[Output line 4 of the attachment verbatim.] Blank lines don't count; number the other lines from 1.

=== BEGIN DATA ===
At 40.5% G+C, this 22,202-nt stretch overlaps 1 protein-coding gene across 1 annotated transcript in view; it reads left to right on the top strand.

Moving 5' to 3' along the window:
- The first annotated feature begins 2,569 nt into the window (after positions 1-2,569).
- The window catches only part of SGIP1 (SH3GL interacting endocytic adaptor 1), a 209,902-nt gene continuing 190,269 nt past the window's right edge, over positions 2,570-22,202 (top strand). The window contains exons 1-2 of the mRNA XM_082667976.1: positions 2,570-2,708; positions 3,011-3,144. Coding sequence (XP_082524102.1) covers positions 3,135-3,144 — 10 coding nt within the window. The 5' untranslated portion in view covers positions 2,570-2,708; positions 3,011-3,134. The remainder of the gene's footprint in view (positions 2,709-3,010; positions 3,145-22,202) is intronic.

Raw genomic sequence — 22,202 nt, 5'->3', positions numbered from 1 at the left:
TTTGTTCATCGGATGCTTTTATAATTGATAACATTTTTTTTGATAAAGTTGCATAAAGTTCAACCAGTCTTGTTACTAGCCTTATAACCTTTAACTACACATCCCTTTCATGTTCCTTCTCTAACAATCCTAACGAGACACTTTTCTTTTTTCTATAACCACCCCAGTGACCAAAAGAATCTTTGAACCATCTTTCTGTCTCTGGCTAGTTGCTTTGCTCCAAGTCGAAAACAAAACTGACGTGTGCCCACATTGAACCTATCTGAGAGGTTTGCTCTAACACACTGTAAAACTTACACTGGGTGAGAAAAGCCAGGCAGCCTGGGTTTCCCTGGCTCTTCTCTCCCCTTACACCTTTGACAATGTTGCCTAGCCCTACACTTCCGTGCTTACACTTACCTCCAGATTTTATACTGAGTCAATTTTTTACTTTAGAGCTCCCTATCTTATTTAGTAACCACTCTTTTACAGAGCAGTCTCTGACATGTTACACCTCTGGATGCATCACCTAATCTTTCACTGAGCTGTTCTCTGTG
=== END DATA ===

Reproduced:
- The window catches only part of SGIP1 (SH3GL interacting endocytic adaptor 1), a 209,902-nt gene continuing 190,269 nt past the window's right edge, over positions 2,570-22,202 (top strand). The window contains exons 1-2 of the mRNA XM_082667976.1: positions 2,570-2,708; positions 3,011-3,144. Coding sequence (XP_082524102.1) covers positions 3,135-3,144 — 10 coding nt within the window. The 5' untranslated portion in view covers positions 2,570-2,708; positions 3,011-3,134. The remainder of the gene's footprint in view (positions 2,709-3,010; positions 3,145-22,202) is intronic.